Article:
Thursday, September 15, 2011

"I'm fascinated with the problem of art in the suburbs": Trevor Copp profile now up on Yonge Street

My education in different art forms and different parts of the city continued this August with some visits to Kitchener and Burlington to meet Trevor Copp, founder of Tottering Biped Theatre, one of the first--if not the first--contemporary professional producing theatre based in the City of Burlington.

Copp loves avant-garde theatre but also loves living in the suburbs/small cities surrounding Toronto. So he decided to bring the former to the latter.

An excerpt from the resulting article, published yesterday on Yonge Street:

At first, this August evening in Burlington's Optimist Park seems like a typical suburban midsummer night's dream: Two adult slo-pitch teams compete on a diamond, a passel of dog walkers stroll lawns and a few errant balls thwack softly into tennis-court nets.

But in a two-storey cinder-block building at the edge of the park, history is being made.

Inside, First Dance, one of the first—if not the first—professional contemporary plays to ever originate in Burlington, is premiering to a rapt audience. The chatty audience hushes as the house lights dim to reveal a man shaving—a ritual interrupted by the arrival of another man who carefully proceeded to dip, twirl and lift the first while shaving off the rest of his stubble.

Moving from this intimate moment to scenes set in salsa clubs, small-town backyards, Algonquin lakes and 1980s-era World Wrestling Federation matches, this funny, poignant play is far from typical summer stock fare. Tracing the story of a young gay man trying to determine a suitable "first dance" for his upcoming wedding, the production deals with same-sex marriage, homophobia, the politics of ballroom dance and (yes) real life in the suburbs.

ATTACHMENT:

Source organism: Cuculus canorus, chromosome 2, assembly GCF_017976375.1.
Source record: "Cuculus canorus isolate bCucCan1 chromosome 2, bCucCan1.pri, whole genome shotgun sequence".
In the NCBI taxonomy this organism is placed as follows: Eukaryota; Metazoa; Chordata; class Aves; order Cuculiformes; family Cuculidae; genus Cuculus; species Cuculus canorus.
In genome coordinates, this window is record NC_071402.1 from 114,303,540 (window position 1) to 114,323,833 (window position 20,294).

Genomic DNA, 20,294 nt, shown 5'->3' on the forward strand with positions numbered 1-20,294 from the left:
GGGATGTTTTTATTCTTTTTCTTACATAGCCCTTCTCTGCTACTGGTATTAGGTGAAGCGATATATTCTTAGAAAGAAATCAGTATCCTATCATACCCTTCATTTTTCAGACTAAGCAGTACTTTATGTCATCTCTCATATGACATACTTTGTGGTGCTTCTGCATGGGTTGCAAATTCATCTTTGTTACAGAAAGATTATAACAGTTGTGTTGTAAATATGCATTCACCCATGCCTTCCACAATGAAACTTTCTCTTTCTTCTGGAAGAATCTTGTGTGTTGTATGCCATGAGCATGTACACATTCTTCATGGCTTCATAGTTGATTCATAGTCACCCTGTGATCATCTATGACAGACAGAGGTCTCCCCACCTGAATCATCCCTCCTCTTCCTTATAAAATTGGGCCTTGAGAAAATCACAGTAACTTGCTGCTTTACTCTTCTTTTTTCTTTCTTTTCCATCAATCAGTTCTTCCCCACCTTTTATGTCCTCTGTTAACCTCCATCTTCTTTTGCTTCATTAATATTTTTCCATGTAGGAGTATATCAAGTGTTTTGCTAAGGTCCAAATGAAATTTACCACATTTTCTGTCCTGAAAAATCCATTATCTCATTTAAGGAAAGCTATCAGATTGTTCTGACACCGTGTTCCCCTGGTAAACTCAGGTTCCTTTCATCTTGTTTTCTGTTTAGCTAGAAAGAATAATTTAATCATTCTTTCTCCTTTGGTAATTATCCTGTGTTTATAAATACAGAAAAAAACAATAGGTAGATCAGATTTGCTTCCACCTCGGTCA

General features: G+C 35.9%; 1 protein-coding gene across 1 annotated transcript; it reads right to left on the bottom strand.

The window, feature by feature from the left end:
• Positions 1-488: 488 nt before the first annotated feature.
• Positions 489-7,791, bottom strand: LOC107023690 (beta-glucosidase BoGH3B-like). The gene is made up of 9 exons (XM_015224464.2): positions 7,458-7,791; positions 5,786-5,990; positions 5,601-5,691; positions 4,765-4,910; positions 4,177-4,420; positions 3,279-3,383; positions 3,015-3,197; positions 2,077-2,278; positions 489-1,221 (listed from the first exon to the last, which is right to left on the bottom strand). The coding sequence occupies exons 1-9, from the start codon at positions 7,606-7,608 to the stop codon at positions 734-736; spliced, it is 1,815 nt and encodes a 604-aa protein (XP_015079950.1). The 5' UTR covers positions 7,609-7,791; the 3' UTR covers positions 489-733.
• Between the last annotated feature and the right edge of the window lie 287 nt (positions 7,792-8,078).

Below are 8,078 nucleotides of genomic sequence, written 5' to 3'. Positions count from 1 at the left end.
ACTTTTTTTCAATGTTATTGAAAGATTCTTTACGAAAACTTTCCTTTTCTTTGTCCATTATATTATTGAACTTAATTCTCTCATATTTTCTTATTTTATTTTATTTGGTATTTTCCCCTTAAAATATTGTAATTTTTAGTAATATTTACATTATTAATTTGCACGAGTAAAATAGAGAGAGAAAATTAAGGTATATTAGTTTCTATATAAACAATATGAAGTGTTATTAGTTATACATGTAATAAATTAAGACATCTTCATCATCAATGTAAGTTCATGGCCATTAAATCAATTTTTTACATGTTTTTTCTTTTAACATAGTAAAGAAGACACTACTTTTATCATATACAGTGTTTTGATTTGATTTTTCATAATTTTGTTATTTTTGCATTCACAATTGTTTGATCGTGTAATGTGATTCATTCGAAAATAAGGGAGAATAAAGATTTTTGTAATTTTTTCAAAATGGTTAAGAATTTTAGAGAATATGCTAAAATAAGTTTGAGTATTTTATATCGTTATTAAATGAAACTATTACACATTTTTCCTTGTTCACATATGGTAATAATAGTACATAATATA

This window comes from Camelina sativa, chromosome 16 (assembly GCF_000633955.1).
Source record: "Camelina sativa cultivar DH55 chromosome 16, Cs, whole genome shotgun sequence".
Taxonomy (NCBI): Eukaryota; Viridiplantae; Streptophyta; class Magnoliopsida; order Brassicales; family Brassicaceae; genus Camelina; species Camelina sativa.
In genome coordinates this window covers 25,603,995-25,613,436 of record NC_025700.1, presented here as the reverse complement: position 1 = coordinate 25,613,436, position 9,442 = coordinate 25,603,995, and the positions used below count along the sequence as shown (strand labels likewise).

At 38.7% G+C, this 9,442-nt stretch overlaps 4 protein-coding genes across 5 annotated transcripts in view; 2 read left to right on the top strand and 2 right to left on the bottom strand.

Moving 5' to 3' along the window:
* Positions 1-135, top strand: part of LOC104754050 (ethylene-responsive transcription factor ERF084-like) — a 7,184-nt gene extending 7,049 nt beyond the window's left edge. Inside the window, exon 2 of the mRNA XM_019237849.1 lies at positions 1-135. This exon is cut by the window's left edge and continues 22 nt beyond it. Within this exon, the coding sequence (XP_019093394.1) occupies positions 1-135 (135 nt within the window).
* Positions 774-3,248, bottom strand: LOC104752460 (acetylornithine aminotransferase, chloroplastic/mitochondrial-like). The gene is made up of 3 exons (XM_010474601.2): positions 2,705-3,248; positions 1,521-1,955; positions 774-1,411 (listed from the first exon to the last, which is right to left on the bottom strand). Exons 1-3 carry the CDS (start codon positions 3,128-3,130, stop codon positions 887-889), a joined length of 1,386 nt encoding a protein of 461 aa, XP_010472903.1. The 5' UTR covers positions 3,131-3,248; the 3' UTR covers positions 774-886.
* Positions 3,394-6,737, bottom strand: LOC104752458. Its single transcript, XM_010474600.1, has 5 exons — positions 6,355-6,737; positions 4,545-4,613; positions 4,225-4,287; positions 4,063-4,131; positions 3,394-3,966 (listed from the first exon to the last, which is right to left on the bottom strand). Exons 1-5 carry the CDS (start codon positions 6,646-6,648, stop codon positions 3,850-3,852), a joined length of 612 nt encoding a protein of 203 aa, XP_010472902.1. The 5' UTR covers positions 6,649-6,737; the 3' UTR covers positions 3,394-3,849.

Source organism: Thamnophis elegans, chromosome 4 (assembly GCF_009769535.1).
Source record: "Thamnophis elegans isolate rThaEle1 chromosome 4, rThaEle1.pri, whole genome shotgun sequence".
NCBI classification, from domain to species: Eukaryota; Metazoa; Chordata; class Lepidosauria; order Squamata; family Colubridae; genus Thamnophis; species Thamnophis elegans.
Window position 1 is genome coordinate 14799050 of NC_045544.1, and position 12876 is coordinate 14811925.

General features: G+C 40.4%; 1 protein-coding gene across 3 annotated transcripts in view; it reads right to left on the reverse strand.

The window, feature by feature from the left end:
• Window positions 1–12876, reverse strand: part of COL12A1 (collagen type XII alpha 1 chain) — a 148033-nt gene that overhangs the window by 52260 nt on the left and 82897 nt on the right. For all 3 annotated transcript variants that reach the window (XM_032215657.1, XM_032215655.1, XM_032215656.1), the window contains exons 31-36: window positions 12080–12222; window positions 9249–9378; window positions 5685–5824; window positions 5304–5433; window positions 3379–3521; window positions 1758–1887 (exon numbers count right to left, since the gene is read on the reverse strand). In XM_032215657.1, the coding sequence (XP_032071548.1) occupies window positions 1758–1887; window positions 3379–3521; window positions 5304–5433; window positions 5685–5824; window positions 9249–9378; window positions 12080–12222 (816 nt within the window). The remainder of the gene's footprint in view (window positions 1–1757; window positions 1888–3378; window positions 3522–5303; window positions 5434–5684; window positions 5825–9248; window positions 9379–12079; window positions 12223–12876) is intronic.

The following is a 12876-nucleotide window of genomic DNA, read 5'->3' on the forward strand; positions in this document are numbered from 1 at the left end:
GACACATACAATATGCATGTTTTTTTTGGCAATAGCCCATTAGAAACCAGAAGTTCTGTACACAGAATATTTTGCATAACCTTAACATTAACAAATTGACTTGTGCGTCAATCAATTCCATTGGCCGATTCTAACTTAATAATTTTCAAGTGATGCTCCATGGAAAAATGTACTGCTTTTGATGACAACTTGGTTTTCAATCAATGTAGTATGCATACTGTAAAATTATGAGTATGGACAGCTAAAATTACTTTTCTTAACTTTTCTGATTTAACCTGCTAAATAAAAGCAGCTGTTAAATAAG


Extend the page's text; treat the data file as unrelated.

"I've become fascinated with the problem of art in suburbia," says Trevor Copp, the performer and co-creator of Tottering Biped Theatre (TBT), which brought First Dance to fruition. "Suburbanites allocate their sense of culture to the city. They feel like we're just an adjunct of the city, that our life is just sort of a surrogate thing, a temporary life between commutes. And I have a problem with the sense that our stories are not legitimate."

For more, read on at Yonge Street Media.

(Image of Tottering Biped founder Trevor Copp and First Dance co-creator Jeff Fox via Yonge Street)

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